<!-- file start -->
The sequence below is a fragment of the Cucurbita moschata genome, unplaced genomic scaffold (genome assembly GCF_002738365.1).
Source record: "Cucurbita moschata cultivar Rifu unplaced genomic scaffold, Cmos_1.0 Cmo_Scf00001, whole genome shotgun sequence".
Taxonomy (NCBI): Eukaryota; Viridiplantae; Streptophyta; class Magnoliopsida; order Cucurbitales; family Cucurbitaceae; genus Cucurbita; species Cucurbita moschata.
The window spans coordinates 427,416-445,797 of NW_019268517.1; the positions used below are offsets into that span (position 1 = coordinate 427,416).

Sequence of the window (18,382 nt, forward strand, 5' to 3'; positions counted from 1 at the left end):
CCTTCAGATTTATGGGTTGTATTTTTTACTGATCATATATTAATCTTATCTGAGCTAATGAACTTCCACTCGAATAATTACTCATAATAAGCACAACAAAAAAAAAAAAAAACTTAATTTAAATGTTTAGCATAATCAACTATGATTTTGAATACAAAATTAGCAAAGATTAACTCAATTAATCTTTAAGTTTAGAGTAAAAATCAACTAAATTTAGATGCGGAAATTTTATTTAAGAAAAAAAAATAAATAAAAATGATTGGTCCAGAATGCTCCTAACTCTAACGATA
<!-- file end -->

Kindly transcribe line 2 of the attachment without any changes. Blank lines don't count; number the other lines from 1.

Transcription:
Source record: "Cucurbita moschata cultivar Rifu unplaced genomic scaffold, Cmos_1.0 Cmo_Scf00001, whole genome shotgun sequence".